Read and write Open XML files (MS Office 2007)

Introduction

Introduction

With Office 2007, Microsoft decided to change default application formats from old, proprietary, closed formats (DOC, XLS, PPT) to new, open and standardized XML formats (DOCX, XLSX and PPTX). New formats share some similarities with old Office XML formats (WordML, SpreadsheetML) and some similarities with competing OpenOffice.org OpenDocument formats, but there are many differences. Since new formats will be default in Office 2007 and Microsoft Office is the most predominant office suite, these formats are destined to be popular and you will probably have to deal with them sooner or later.

This article will explain basics of Open XML file format and specifically XLSX format, the new format for Excel 2007. Presented is a demo application which writes / reads tabular data to / from XLSX files. Application is written in C# using Visual Studio 2005. Created XLSX files can be opened using Excel 2007 Beta (we used build 12.0.3820.1003).

Microsoft Open XML format

Every Open XML file is essentially a ZIP archive containing many other files. Office-specific data is stored in multiple XML files inside that archive. This is in direct contrast with old WordML and SpreadsheetML formats which were single, non-compressed XML files. Although more complex, new approach offers few benefits:

  • You don’t need to process entire file in order to extract specific data.
  • Images and multimedia are now encoded in native format, not as text streams.
  • Files are smaller as a result of compression and native multimedia storage.
In Microsoft’s terminology, Open XML ZIP file is called a package. Files inside that package are called parts. It is important to know that every part has a defined content type and there are no default type presumptions based on the file extension. Content type can describe anything; application XML, user XML, images, sounds, video or any other binary objects. Every part must be connected to some other part using a relationship. Inside package are special XML files with “.rels” extension which define relationship between parts. There is also a start part (sometimes called “root”, which is a bit misleading because graph containing all parts doesn’t have to be a tree structure), so entire structure looks like in a Picture 1.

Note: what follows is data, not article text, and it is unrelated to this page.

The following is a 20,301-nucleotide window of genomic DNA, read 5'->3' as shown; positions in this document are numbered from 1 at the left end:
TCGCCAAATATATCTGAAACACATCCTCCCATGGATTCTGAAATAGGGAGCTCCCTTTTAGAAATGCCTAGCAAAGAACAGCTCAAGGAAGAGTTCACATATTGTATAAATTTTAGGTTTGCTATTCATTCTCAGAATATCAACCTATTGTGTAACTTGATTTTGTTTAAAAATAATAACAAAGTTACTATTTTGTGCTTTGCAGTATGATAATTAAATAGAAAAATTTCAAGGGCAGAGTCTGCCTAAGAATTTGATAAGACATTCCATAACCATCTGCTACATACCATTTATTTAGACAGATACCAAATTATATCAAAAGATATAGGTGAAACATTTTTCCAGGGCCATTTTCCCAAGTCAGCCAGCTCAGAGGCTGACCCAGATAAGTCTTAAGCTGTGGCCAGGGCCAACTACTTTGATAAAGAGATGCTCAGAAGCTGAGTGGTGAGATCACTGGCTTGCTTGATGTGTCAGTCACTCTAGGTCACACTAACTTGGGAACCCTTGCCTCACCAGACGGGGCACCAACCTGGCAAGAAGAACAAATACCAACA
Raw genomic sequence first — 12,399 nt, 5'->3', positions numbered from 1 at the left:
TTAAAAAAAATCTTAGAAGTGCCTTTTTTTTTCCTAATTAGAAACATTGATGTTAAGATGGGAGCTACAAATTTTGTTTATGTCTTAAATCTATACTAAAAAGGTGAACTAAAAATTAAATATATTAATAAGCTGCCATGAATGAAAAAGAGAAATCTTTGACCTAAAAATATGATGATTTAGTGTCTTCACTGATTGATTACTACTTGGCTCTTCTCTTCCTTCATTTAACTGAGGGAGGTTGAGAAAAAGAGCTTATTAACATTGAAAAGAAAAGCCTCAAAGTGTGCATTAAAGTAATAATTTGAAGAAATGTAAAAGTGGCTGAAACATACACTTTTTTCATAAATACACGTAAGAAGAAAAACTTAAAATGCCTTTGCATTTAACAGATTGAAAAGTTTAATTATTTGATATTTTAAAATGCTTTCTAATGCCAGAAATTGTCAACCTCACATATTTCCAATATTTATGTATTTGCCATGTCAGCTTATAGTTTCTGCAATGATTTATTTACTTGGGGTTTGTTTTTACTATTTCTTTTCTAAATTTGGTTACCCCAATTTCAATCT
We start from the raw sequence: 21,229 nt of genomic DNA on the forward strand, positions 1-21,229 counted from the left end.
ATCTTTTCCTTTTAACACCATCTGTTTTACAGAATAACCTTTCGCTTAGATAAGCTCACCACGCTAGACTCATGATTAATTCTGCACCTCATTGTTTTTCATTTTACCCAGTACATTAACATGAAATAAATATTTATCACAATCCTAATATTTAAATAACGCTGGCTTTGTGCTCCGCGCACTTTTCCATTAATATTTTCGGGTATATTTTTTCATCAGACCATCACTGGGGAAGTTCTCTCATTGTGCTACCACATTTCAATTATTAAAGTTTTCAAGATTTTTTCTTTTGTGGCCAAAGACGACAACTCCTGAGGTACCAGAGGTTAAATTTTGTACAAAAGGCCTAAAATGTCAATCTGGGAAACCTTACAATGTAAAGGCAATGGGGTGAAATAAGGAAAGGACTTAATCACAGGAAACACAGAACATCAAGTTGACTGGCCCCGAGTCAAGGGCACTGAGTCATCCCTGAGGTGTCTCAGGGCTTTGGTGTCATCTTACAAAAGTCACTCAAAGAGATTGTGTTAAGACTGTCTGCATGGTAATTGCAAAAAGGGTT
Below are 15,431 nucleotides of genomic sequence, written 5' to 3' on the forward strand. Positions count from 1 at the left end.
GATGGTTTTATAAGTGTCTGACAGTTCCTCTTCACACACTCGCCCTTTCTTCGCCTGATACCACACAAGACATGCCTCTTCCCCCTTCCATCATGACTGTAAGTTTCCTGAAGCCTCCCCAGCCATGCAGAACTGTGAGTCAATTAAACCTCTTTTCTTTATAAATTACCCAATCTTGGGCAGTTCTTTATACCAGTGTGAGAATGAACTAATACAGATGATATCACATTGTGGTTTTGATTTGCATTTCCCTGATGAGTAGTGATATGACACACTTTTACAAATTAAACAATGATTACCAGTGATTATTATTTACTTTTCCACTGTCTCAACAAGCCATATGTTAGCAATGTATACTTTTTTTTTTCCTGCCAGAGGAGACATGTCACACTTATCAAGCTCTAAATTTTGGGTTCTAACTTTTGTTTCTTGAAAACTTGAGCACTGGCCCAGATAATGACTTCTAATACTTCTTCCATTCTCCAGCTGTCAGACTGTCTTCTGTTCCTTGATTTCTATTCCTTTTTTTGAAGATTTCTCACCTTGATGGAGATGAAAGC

Picture 1: Parts and relations inside XLSX file.

To cut a long story short, in order to read the data from an Open XML file you need to:
1)    Open package as a ZIP archive – any standard ZIP library will do.
2)    Find parts that contain data you want to read – you can navigate through relationship graph (more complex) or you can presume that certain parts have defined name and path (Microsoft can change that in the future).
3)    Read parts you are interested in – using standard XML library (if they are XML) or some other method (if they are images, sounds or of some other type).

On the other side, if you want to create a new Open XML file, you need to:
1)    Create/get all necessary parts – by using some standard XML library (if they are XML), by copying them or by using some other method.
2)    Create all relationships – create “.rels” files.
3)    Create content types – create “[Content_Types].xml” file.
4)    Package everything into a ZIP file with appropriate extension (DOCX, XLSX or PPTX) – any standard ZIP library will do.
The whole story about packages, parts, content types and relations is the same for all Open XML documents (regardless of they originating application) and Microsoft refers to it as Open Packaging Conventions.

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About the author

Zeljko Svedic Croatia (Hrvatska)

Zeljko Svedic (Željko Švedic) works as a lead developer at GemBox Software. He primarily works on GemBox.Spreadsheet, a .NET component for reading and writing native XLS files. He got interested...

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